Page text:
As for the West's increasingly shrill denunciations of Putin himself - stoked by a irresponsible media, frankly obsessed with spurious notions of  'equality', which seems to have little perspective or balance left where modern Russia is concerned - one can't help wondering whether this is entirely provoked by his intervention in Ukraine / Crimea or whether our real concern, having first 'encouraged' the toppling of Ukraine's elected, if highly flawed, pro-Russian president, Viktor Yanukovych, is not to export free and fair elections and the rule of law to the region, but to promote a far wider and less disinterested agenda altogether....

Apologies for the lack of posts recently - a combination of busy-ness, ongoing family illness and essential preparations for Lent...

Monday, 3 March 2014

Ukraine and historical perspective

A good post here from Cranmer. What those who are now advocating Western intervention in Ukraine ( as if we hadn't intervened enough already) are not saying is how many kids (British soldiers, that is) largely from deprived backgrounds in the 'sink estates' and back streets of our cities, they want to send off to die in order to defend their own elitist,  'liberal' values: the last Crimean war wasn't exactly a spectacular triumph for either side, even if we British have a long-established genius for backing the wrong horse.... having said that, Constantinople in Soviet hands would have been another story during the Cold War ... 

But it would be interesting to observe the Western reaction to a display of Chinese aggression in what it perceives as in its sphere of interest (the People's Republic of China - a regime which is no less antipathetic to 'western culture' than contemporary Russia ) - ah, but that's a matter of raw economic self-interest, isn't it?
"....While we view the current conflict through the distorted prism of secular European enlightenment and the primacy of economics, millions in the Ukraine are asserting their cultural and religious identities. On the one hand are the Western-inclined pro-EU reformists who are seeking liberation from oppression and corruption; on the other, the Eastern-facing pro-Russian conservatives are battling once again to preserve their way of life. And these are by no means the only hands: the region is fraught with complexities. But when priests sprinkle holy water over the troops, it is because they believe they are defending Christian orthodoxy and traditional morality against social liberal secularism and moral relativity. For many millions of ethnic Russians, this isn't simply a question of gay rights and wrongs, but of good versus evil. It is about the spiritual and moral foundation of civilisation itself.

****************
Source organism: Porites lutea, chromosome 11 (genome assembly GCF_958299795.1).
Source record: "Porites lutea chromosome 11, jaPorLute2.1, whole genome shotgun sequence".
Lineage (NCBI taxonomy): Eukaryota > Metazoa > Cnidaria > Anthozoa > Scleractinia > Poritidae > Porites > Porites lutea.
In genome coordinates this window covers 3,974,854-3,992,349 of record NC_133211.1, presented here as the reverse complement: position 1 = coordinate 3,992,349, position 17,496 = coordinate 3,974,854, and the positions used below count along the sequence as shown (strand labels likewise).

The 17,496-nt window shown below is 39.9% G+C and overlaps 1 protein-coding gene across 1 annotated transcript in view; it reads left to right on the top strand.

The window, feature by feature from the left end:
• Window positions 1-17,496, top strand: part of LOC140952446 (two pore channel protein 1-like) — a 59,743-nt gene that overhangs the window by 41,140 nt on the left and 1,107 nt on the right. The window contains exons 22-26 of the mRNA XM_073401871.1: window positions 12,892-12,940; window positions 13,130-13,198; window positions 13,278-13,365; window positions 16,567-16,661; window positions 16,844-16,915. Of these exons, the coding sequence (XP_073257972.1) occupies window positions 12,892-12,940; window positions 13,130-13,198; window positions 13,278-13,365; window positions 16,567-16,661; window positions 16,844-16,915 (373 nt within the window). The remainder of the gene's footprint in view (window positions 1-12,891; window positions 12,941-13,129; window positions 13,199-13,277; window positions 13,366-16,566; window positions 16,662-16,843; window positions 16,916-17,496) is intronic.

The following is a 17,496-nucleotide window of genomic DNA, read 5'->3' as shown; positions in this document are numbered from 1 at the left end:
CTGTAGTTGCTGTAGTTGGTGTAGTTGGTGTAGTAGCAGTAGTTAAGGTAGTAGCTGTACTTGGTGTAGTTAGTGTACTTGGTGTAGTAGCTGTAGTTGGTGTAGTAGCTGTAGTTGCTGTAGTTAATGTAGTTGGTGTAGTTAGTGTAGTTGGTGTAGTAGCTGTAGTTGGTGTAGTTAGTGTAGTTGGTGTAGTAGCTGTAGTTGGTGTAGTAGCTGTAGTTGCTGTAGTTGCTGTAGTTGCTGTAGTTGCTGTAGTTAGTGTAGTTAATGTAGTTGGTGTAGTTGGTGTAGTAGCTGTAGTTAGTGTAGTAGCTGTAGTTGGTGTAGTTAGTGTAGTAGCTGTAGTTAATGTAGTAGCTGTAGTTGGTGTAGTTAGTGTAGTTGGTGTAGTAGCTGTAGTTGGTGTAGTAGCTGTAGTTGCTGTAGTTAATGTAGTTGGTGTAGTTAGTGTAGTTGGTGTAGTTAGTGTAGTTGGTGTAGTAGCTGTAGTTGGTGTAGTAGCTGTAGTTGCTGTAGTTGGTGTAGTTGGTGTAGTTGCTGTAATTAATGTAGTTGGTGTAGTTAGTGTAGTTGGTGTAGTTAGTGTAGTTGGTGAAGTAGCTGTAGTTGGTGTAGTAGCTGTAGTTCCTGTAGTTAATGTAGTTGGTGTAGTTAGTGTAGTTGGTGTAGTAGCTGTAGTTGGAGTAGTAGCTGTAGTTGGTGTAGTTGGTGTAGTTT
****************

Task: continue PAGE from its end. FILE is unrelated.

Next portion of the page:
So when we read the Daily Mail or listen to the BBC, we are understanding nothing of this crisis, for it is not a conflict of flesh and blood, but of principalities and powers. It is not about politics and opportunism, but morality and mission. Obama and Cameron can issue their warnings and demands that Putin respect 'equality' and ‘democratic values’, but when you believe you are called by God to do His holy work, a pesky liberal president and a devalued prime minister are of very little significance at all.
It was Russia which led the way to aid the persecuted Christians of the Middle East. It is Russia that defends 'family values' and confronts the secular zeitgeist of moral relativity with an appeal to conservatism. Putin is on a crusade. If millions of your anti-Western co-religionists appeal to you for spiritual liberty, you don't ignore their cries: their salvation is your vocation.
We may not like this Damascene conversion from KGB Communism to Christian conservatism: it may, indeed, be a dark spiritual cloak to effect a global political coup. We may feel very great sympathy for all those Ukrainians yearning for liberal values whose dissent is censored and suppressed. We may be horrified by news reports of beheaded protestors and stabbed policemen, and appalled by the spectre of wider bloodshed and another Crimean war. We are right to feel pain and share in the suffering.
But neither Brussels nor Washington can act beyond edicts of condemnation.
And London is mired in sound-bites and spin.
The US and EU are not going to war against Russia over the Ukraine, so, for God's sake, let's talk and pray and pray and talk while we spy and survey and tap and record. Either and both and all are preferable to invasion and war.
Especially if it turns out that God is on the other side...."

Sunday, 23 February 2014

And a 'Russian' intervention in the West...

"...Many people in their everyday life ignore those values which form the basis of our civilization. It has been said: ‘Thou shalt not kill’, and yet people kill and even justify killing; it has been said: ‘Thou shalt not commit adultery’, and yet society has created an entire industry of promiscuity.
Today on the continent of Europe there is taking place a conscious and consistent deconstruction of the system of values upon which for centuries the lives of our ancestors was built. If we turn not to public opinion and not to the position of believers but to the official documents of the European Union then we can find clear confirmation of this...."
"... When Christians are forbidden from openly confessing their faith, when Christian symbols are removed from the public arena, when even wearing a cross around the neck may be interpreted as an infringement of public order, images of the recent past are revived in our memory. I remember well how in a Soviet atheist school the teacher tore the cross from around my neck as she had accidentally noticed the chain beneath my shirt collar. And today we can hear of how in democratic Europe an airline employee was forced to remove her cross, supposedly in the name of tolerance, peace and harmony in society..."